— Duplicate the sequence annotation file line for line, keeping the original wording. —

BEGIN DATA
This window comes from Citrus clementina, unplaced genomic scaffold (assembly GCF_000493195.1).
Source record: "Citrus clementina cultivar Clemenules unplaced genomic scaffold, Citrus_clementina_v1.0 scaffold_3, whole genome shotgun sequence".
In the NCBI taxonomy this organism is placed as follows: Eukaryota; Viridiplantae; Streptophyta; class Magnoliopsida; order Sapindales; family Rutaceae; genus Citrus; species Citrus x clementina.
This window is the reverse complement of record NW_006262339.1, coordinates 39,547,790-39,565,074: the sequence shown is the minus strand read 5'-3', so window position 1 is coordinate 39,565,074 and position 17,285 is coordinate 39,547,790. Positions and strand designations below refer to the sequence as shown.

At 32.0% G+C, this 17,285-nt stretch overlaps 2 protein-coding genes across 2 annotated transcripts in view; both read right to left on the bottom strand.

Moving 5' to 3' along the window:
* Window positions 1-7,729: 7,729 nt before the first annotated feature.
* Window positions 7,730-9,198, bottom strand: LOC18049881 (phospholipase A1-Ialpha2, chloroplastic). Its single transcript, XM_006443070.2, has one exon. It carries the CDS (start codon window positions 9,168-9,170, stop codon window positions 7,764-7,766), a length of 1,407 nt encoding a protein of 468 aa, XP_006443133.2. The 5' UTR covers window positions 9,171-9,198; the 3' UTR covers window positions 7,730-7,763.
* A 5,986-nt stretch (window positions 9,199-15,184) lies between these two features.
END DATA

This window comes from Citrus clementina, unplaced genomic scaffold (assembly GCF_000493195.1).
Source record: "Citrus clementina cultivar Clemenules unplaced genomic scaffold, Citrus_clementina_v1.0 scaffold_3, whole genome shotgun sequence".
In the NCBI taxonomy this organism is placed as follows: Eukaryota; Viridiplantae; Streptophyta; class Magnoliopsida; order Sapindales; family Rutaceae; genus Citrus; species Citrus x clementina.
This window is the reverse complement of record NW_006262339.1, coordinates 39,547,790-39,565,074: the sequence shown is the minus strand read 5'-3', so window position 1 is coordinate 39,565,074 and position 17,285 is coordinate 39,547,790. Positions and strand designations below refer to the sequence as shown.

At 32.0% G+C, this 17,285-nt stretch overlaps 2 protein-coding genes across 2 annotated transcripts in view; both read right to left on the bottom strand.

Moving 5' to 3' along the window:
* Window positions 1-7,729: 7,729 nt before the first annotated feature.
* Window positions 7,730-9,198, bottom strand: LOC18049881 (phospholipase A1-Ialpha2, chloroplastic). Its single transcript, XM_006443070.2, has one exon. It carries the CDS (start codon window positions 9,168-9,170, stop codon window positions 7,764-7,766), a length of 1,407 nt encoding a protein of 468 aa, XP_006443133.2. The 5' UTR covers window positions 9,171-9,198; the 3' UTR covers window positions 7,730-7,763.
* A 5,986-nt stretch (window positions 9,199-15,184) lies between these two features.